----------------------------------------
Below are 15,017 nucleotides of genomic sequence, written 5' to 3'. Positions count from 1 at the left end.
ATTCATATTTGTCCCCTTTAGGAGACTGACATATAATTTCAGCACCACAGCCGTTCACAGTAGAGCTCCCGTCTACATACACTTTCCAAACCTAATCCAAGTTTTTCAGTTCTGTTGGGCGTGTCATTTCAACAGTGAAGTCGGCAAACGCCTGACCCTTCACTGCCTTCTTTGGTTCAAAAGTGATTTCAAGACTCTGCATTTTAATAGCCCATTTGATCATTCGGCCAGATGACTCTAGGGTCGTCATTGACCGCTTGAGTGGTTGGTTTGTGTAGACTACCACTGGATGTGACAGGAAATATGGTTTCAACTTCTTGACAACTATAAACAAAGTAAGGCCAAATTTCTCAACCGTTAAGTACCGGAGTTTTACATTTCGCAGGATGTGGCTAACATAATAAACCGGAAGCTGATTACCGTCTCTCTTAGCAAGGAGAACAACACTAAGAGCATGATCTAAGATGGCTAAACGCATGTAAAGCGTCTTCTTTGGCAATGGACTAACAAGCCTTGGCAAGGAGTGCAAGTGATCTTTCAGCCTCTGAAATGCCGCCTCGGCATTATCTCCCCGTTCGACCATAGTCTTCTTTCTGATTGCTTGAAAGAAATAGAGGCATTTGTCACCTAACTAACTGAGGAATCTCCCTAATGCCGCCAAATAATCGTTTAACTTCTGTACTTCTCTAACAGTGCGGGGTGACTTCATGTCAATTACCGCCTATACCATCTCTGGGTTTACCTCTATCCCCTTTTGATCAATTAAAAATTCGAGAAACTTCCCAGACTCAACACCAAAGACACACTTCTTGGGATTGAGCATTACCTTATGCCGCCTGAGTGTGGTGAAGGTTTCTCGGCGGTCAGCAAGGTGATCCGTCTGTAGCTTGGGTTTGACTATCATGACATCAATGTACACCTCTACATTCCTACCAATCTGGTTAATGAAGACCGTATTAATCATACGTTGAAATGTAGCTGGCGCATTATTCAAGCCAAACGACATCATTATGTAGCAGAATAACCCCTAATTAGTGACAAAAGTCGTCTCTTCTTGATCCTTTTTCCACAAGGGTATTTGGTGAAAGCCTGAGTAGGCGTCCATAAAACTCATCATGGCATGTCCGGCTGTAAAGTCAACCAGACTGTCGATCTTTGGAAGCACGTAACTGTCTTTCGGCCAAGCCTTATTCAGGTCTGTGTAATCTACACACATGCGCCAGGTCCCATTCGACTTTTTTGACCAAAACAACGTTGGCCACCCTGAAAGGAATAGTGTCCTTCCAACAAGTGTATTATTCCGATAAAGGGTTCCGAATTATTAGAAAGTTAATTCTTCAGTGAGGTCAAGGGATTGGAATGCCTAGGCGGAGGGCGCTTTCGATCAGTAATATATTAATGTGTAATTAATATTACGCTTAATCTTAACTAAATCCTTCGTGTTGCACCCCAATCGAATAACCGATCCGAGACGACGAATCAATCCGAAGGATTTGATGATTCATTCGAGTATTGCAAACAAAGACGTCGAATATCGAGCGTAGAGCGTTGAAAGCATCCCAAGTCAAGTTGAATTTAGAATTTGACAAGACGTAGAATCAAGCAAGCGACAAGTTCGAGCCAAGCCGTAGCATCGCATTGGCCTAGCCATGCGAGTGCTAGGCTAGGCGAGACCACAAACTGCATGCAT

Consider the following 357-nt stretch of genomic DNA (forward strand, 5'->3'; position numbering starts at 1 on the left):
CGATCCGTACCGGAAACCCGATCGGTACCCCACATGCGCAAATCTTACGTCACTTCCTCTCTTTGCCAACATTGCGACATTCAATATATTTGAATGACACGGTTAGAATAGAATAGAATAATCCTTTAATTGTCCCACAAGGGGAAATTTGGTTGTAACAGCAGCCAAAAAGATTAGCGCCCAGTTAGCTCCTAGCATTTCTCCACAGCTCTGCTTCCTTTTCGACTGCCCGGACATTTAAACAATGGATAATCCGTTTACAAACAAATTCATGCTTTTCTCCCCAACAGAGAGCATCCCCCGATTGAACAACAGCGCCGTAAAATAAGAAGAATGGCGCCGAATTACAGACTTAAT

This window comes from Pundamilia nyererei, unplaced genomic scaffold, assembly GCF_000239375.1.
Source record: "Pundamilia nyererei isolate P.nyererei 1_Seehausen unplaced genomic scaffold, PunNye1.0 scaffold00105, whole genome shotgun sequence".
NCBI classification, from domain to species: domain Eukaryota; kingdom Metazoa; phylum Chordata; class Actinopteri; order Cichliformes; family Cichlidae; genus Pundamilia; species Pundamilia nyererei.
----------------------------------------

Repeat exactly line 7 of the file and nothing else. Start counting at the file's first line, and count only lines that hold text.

NCBI classification, from domain to species: domain Eukaryota; kingdom Metazoa; phylum Chordata; class Actinopteri; order Cichliformes; family Cichlidae; genus Pundamilia; species Pundamilia nyererei.